Say you’re looking for a new mattress. You and your spouse go to the furniture store and strike up a conversation with a salesperson who asks you what you’re looking for. As you describe your preferences, it’s clear that the best fit for you would be one of those newfangled foam mattresses that you can only buy online.
Still, the salesperson convinces you to buy one of the mattresses in his store because it would be a “suitable” mattress for you. If that salesperson were subject to the fiduciary standard, they would be required to tell you that a mattress from somewhere else would be better for you.
Much like fee-only advisors, the fiduciary standard seems like the obvious better option (we like it, which is why we’re fiduciaries), but it doesn’t guarantee integrity. Rules and regulatory authorities are helpful, but the reality is that no rule can stop someone bent on deceit.
My point is this: finding a fiduciary advisor is a good start, but finding one who will act with integrity is even more important. One tool that can help with this is FINRA’s Broker Check, which keeps track of any marks on advisors’ records.
3) Do you follow your own advice?
Whoever you choose as your advisor will help you determine how you accomplish your retirement goals, so it’s important that their advice is worth following. When a potential advisor gives you advice, ask them how that advice has worked in their personal finances. If they say they don’t implement that advice with their finances, it might be time to say goodbye. After all, if your advisor doesn’t practice what they preach, you have to wonder if what they’re preaching is worth following at all.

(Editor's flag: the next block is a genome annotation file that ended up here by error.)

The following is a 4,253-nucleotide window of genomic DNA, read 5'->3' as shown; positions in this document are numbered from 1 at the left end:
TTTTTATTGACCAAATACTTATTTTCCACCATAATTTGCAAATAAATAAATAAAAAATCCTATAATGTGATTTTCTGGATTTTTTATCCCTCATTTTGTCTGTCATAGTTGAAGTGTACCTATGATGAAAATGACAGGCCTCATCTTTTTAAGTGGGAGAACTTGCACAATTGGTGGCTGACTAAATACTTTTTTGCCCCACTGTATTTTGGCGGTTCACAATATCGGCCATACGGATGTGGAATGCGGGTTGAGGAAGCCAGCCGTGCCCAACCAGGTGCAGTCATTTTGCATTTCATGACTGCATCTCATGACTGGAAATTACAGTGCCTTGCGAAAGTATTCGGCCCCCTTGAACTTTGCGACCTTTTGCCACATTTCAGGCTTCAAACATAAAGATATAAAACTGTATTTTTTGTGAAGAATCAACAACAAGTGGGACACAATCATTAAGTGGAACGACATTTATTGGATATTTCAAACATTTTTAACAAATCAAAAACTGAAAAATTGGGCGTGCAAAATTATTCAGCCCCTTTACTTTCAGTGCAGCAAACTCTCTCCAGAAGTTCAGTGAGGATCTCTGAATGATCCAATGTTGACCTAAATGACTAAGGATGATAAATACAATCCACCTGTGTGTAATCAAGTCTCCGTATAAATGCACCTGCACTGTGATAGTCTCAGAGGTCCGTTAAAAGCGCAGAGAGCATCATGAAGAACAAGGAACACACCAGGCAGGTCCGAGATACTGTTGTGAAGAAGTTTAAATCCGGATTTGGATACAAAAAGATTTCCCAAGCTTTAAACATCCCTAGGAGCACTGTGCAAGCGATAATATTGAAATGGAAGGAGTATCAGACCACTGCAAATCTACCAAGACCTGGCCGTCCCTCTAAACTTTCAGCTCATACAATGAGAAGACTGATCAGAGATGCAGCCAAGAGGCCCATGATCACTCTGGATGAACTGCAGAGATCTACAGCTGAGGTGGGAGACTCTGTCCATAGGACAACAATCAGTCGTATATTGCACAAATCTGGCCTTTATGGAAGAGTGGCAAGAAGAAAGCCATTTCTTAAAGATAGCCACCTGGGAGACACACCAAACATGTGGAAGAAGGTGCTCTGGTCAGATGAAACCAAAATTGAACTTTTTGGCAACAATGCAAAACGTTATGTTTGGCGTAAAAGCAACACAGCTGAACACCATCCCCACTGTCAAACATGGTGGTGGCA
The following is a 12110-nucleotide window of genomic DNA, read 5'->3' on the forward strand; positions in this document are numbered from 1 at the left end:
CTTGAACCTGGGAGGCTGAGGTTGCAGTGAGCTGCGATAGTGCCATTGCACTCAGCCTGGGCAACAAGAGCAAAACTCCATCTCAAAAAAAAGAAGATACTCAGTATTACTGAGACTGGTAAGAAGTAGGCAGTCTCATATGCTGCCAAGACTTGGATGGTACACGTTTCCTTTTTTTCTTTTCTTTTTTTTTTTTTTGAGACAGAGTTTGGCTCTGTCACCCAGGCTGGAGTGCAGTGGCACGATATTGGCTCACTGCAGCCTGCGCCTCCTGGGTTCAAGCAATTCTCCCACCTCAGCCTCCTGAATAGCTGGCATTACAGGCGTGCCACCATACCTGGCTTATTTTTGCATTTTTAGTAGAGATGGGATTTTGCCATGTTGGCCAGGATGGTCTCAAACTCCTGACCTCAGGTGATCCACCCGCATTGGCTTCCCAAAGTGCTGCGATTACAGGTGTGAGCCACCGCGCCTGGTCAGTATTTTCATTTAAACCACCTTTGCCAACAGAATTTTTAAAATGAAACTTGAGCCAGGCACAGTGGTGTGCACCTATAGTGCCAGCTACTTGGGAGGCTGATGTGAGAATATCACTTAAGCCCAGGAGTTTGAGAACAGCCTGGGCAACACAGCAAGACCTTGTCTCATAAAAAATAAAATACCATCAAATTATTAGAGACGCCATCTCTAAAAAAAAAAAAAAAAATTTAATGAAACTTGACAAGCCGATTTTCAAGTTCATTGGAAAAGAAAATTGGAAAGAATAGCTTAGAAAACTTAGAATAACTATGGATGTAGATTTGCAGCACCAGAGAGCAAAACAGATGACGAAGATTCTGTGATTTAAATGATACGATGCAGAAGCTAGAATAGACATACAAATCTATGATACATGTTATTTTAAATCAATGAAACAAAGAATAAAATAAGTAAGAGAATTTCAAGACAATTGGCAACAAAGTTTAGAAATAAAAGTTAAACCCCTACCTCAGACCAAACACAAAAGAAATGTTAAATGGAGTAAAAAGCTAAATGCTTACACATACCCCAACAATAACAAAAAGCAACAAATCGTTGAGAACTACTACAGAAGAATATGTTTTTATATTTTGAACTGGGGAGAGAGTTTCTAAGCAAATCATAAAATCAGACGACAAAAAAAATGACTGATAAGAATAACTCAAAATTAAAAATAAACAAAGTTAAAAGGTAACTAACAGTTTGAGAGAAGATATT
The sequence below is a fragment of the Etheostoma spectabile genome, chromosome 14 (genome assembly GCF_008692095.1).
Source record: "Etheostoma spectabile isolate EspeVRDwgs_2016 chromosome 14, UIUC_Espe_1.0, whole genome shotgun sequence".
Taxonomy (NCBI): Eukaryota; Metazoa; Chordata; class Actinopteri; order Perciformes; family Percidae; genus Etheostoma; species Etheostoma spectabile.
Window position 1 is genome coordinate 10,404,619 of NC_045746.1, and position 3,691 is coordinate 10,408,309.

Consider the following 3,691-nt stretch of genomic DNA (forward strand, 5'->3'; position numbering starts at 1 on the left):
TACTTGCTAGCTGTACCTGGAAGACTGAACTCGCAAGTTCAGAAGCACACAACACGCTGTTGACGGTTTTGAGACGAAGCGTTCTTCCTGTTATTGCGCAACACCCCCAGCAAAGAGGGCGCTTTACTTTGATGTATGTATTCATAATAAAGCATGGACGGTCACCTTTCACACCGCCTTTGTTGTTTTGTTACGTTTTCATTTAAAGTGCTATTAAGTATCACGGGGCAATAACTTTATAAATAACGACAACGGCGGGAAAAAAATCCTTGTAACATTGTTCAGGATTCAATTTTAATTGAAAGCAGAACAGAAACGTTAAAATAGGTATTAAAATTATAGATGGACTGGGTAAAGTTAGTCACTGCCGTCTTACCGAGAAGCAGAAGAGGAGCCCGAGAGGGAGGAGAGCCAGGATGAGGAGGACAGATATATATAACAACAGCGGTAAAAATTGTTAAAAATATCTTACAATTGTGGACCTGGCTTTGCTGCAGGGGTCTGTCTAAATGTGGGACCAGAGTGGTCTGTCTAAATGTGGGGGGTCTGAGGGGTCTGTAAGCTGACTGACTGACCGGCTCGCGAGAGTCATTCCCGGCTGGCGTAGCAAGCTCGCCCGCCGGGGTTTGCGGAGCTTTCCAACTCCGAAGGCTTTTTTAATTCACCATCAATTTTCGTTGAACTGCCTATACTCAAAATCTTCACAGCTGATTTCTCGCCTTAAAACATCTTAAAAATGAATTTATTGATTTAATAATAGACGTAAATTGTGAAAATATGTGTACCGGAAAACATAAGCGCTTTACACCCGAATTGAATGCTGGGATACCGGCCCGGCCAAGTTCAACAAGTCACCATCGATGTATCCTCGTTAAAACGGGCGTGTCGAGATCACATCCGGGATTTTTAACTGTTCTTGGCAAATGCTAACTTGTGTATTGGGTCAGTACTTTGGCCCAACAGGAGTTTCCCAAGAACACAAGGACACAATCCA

4) What would it look like for me to become a client?
The underlying question here is, “How much can I expect to hear from you?” Every advisor provides quarterly reports, and many advisors provide at least monthly newsletters these days. If you’re someone who wants more than that, you’ll want to make sure you get an advisor who is available.
At TFS, we give our clients our cell phone numbers so they can call whenever they want. If we don’t answer, we’re always quick to call back. We understand that people are trusting us with more than just their money, they’re trusting us with their children’s college, their retirement plans, their legacy, their future. We believe it is our duty to be available to our clients whenever they have a question, concern, or just want to talk.
If a potential advisor shies away from the idea of being available whenever you need them, that is a warning sign that this partnership may not work out. At some point, the markets will act up and you’ll want to check in, or a nagging question will pop into your head that you’ll want to clear up as soon as possible. When you trust someone with your life savings, you should settle for nothing less than open communication.
These are just some questions to consider when choosing a pilot. To learn more about our financial planning services and how we can work with you, please contact us.